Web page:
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Kin of martyrs feel let down by Darjeeling parties

Gangamaya was 56 when she was killed in a police firing in 1986 and she was apparently charging at paramilitary forces with a sickle in Kalimpong when the shots were fired
Gangamaya Biswakarma, who was killed in the 1986 statehood agitation  in Kalimpong

Vivek Chhetri   |   Darjeeling   |   Published 11.03.21, 01:15 AM

Gorkhaland invariably becomes the major plank of all elections in the Darjeeling hills, but family members of Gangamaya Biswakarma, who lost her life during the statehood agitation in 1986, maintain that “martyrs’ families” are in most deplorable conditions and they have no faith in the present political leaders and their slogan.

Gangamaya was 56 when she was killed in a police firing in 1986. She was apparently charging at the paramilitary forces with a sickle in the hand at Thana Dara in Kalimpong when the shots were fired.

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In recognition of Gangamaya’s contribution to the statehood agitation, Gangamaya Park was built in Darjeeling in 1996 by then chairman of the Darjeeling Gorkha Hill Council (DGHC). The park is now a popular tourist point in Darjeeling.

On July 27, 1986, Gangamaya, his son Daljit, who was 24 then and daughter Shila, then 29 years, were part of a procession that was on their way to Kalimpong Mela Ground to burn the copies of 1950 Indo-Nepal friendship treaty following a call given by Ghisingh who was spearheading the Gorkhaland demand.

Thirteen people were killed in Kalimpong on July 27, which is now marked as Martyr’s Day by all hill parties. A bullet missed Daljit by a whisker. Another Gorkhaland supporter Chunnu Limbu, who was injured that day, died a few weeks later.

“Today, the martyr’s family members, those who were jailed in Berhampur jail, those who faced the brunt of the agitation are in the most deplorable condition,” Daljit said on Wednesday.

After Ghisingh accepted the DGHC in 1988, Daljit was called to Bhanu Bhavan on June 19, 1989, and handed over “Rs 8000.” “Subash Ghisingh sahib then said the amount might seem less but parsad (holy offering) is also less. He also said the DGHC would soon get its own budget hinting that we would get something more,” said Daljit.

The martyrs’ families received nothing more. “All I got was a grade-D contractual job in 1993 through the efforts of C.K. Pradhan (then GNLF leader from Kalimpong,” said Daljit who is still fighting to get his job regularised.

Ironically, Daljit was posted at the Sahid Bedi or martyrs column in Kalimpong.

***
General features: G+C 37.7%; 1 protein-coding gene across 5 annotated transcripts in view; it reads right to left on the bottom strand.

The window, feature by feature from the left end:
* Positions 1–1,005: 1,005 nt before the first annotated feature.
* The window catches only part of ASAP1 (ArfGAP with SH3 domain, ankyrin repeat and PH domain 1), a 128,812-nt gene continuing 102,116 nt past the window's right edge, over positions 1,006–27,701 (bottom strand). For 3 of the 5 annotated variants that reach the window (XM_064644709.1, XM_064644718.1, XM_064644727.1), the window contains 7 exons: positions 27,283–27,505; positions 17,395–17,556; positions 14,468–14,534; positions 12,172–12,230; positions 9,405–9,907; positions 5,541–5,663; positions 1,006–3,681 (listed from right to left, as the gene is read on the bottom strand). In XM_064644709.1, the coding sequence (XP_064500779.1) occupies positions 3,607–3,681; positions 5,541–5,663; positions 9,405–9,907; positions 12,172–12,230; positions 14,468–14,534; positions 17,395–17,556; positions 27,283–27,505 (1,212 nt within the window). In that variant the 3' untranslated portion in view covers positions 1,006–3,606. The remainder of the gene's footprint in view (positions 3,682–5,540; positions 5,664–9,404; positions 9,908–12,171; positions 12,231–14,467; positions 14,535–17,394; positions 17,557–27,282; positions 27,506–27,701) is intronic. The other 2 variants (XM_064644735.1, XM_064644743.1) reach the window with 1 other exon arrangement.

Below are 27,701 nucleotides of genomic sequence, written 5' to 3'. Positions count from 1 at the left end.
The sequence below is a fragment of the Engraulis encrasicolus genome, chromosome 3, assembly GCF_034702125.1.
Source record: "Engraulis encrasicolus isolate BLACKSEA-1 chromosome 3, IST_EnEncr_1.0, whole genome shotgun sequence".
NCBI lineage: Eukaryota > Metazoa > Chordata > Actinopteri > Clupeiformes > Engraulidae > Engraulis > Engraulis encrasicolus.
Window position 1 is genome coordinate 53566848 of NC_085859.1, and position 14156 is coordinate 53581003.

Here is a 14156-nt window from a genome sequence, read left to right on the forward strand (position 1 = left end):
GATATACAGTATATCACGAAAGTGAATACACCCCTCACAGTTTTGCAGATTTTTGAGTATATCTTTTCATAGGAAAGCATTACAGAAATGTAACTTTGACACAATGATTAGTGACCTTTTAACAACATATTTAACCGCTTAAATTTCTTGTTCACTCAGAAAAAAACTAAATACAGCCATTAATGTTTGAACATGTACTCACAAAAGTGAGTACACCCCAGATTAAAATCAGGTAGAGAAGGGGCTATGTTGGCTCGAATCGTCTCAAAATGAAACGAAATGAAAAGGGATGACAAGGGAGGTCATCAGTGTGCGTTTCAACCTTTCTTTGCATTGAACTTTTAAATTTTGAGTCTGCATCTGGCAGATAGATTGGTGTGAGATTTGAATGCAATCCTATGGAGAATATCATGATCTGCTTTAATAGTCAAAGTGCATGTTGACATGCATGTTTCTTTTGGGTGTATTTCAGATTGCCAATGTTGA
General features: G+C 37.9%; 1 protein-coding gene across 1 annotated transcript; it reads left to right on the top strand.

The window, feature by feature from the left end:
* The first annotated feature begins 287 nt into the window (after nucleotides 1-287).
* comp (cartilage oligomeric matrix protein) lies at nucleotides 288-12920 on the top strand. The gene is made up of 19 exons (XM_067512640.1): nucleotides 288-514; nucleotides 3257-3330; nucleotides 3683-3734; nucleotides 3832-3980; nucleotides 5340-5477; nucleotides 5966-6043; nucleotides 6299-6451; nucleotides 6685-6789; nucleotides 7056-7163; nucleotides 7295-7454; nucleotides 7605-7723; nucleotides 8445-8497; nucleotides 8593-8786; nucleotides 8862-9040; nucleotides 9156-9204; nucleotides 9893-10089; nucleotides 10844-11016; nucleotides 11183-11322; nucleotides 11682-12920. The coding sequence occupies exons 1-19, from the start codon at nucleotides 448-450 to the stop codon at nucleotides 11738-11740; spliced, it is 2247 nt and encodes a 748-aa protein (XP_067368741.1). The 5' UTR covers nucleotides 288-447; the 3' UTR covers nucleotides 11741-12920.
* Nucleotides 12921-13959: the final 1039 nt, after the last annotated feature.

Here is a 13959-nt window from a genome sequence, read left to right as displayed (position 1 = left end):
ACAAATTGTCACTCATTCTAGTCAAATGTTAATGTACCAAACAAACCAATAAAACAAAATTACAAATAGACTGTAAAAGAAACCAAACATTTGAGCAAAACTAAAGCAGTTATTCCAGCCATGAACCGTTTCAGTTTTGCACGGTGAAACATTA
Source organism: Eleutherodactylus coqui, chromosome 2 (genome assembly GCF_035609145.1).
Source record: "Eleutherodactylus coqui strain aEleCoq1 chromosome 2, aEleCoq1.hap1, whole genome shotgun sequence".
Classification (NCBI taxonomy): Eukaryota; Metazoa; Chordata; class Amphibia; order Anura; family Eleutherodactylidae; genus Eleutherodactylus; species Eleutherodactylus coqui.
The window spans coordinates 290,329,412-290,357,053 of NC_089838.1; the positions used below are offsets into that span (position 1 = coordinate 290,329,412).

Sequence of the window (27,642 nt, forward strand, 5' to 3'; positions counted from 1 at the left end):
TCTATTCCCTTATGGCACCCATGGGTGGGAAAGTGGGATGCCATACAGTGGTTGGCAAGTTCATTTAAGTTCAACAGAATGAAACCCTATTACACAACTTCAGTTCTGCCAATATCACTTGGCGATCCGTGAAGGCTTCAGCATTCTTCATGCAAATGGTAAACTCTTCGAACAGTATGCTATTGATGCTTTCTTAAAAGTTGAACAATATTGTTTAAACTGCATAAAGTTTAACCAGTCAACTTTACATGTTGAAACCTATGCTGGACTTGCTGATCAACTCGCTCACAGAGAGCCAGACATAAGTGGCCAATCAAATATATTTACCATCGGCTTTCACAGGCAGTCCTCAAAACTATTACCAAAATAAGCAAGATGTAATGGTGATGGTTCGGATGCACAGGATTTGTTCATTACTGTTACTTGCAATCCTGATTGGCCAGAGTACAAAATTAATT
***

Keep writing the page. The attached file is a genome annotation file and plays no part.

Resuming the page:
When Bimal Gurung renewed the Gorkhaland agitation in 2007, Daljit said, he, too, had hit the streets, once again.

“Martyrs' dream is still unfulfilled because leaders are not united. When the agitation reaches its height, it is brought down. Leaders don’t seem to be sincere,” said Daljit adding that he was now busy with his job to be involved in politics.

Does his family believe in the present hill leadership and their Gorkhaland slogan? “No,” says Daljit.

“There is nothing for us to be happy. If all intellectuals and politicians were united, it would have been good. When one thinks of the present situation, one feels bad,” he said.

The Telegraph spoke to Daljit on Wednesday following an announcement by the Bharatiya Gorkha Ambedkar Yuva Sena to confer Gorkha Ambedkar Award on Gangamaya, Anit Gazmer and Bhupen Mothey (three people from the Schedule Caste community who lost their lives in the 1986 agitation) and Bimal Shashankar and Suraj Bhusal (who died in the 2017 agitation) in Darjeeling on March 14.

Also, the youth wing of the Gorkha Janmukti Morcha’s Bimal Gurung faction said it would campaign in the coming Assembly elections on the Gorkhaland issue.

The Binay Tamang camp of the Morcha had already said it wouldn’t seek votes in the Assembly polls on the statehood plank.

Daljit, however, seems disenchanted with the political system in the hills. “None has been sincere (on the issue). My mother made the supreme sacrifice.”

Daljit comes from a farmer’s family at Sindabong in Kalimpong. “That day, three of us from the family decided to take part in the procession. Little did we know about the turn of events,” he said.

The son does not remember his mother carrying a sickle from the house but he does remember that she had a habit of carrying a sickle as she would mostly be on the fields.

“That day, she did mobilise some supporters. We were at the forefront of the procession. Once the firing started, we all dispersed,” he said.



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